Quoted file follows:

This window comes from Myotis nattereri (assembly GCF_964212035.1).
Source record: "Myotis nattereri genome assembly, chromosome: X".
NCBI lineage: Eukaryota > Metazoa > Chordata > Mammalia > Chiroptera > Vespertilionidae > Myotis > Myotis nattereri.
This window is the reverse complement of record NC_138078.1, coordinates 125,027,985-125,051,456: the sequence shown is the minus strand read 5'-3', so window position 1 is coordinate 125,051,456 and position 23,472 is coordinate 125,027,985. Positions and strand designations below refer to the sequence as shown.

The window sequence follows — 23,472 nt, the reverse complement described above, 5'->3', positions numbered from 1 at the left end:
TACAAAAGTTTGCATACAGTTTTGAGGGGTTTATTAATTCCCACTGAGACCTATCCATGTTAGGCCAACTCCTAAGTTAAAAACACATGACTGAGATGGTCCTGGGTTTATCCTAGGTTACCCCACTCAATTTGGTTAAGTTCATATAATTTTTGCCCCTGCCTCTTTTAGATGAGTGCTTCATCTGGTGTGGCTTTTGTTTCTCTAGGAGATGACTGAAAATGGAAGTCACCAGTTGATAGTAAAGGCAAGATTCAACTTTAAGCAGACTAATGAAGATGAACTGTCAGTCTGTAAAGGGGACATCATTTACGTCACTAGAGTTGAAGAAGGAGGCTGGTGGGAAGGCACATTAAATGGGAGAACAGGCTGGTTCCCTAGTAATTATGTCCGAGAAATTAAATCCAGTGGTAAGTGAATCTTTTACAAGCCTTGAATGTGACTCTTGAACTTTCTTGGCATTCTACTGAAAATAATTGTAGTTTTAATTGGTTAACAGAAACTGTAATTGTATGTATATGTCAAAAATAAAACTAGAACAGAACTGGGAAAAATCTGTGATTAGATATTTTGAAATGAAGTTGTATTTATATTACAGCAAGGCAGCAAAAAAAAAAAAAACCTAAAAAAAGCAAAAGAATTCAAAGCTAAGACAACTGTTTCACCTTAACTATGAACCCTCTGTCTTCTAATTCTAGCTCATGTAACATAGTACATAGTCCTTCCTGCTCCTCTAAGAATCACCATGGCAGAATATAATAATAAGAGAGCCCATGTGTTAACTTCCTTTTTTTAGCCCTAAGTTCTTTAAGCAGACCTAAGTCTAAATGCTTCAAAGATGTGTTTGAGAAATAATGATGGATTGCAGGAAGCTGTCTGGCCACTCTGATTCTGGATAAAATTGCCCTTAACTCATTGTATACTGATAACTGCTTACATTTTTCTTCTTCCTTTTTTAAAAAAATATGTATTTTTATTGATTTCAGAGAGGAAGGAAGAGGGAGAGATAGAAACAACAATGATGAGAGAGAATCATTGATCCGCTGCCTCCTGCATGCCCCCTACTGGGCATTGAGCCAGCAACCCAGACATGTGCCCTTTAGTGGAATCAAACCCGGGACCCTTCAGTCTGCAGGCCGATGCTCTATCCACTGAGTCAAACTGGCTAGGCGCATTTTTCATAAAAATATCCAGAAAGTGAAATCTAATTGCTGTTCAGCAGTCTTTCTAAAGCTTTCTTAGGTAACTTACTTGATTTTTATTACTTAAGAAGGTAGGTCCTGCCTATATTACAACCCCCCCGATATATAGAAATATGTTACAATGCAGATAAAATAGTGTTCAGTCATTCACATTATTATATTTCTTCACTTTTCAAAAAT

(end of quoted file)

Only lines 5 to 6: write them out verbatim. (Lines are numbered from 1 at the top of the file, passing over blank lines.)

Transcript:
The window sequence follows — 23,472 nt, the reverse complement described above, 5'->3', positions numbered from 1 at the left end:
TACAAAAGTTTGCATACAGTTTTGAGGGGTTTATTAATTCCCACTGAGACCTATCCATGTTAGGCCAACTCCTAAGTTAAAAACACATGACTGAGATGGTCCTGGGTTTATCCTAGGTTACCCCACTCAATTTGGTTAAGTTCATATAATTTTTGCCCCTGCCTCTTTTAGATGAGTGCTTCATCTGGTGTGGCTTTTGTTTCTCTAGGAGATGACTGAAAATGGAAGTCACCAGTTGATAGTAAAGGCAAGATTCAACTTTAAGCAGACTAATGAAGATGAACTGTCAGTCTGTAAAGGGGACATCATTTACGTCACTAGAGTTGAAGAAGGAGGCTGGTGGGAAGGCACATTAAATGGGAGAACAGGCTGGTTCCCTAGTAATTATGTCCGAGAAATTAAATCCAGTGGTAAGTGAATCTTTTACAAGCCTTGAATGTGACTCTTGAACTTTCTTGGCATTCTACTGAAAATAATTGTAGTTTTAATTGGTTAACAGAAACTGTAATTGTATGTATATGTCAAAAATAAAACTAGAACAGAACTGGGAAAAATCTGTGATTAGATATTTTGAAATGAAGTTGTATTTATATTACAGCAAGGCAGCAAAAAAAAAAAAAACCTAAAAAAAGCAAAAGAATTCAAAGCTAAGACAACTGTTTCACCTTAACTATGAACCCTCTGTCTTCTAATTCTAGCTCATGTAACATAGTACATAGTCCTTCCTGCTCCTCTAAGAATCACCATGGCAGAATATAATAATAAGAGAGCCCATGTGTTAACTTCCTTTTTTTAGCCCTAAGTTCTTTAAGCAGACCTAAGTCTAAATGCTTCAAAGATGTGTTTGAGAAATAATGATGGATTGCAGGAAGCTGTCTGGCCACTCTGATTCTGGATAAAATTGCCCTTAACTCATTGTATACTGATAACTGCTTACATTTTTCTTCTTCCTTTTTTAAAAAAATATGTATTTTTATTGATTTCAGAGAGGAAGGAAGAGGGAGAGATAGAAACAACAATGATGAGAGAGAATCATTGATCCGCTGCCTCCTGCATGCCCCCTACTGGGCATTGAGCCAGCAACCCAGACATGTGCCCTTTAGTGGAATCAAACCCGGGACCCTTCAGTCTGCAGGCCGATGCTCTATCCACTGAGTCAAACTGGCTAGGCGCATTTTTCATAAAAATATCCAGAAAGTGAAATCTAATTGCTGTTCAGCAGTCTTTCTAAAGCTTTCTTAGGTAACTTACTTGATTTTTATTACTTAAGAAGGTAGGTCCTGCCTATATTACAACCCCCCCGATATATAGAAATATGTTACAATGCAGATAAAATAGTGTTCAGTCATTCACATTATTATATTTCTTCACTTTTCAAAAAT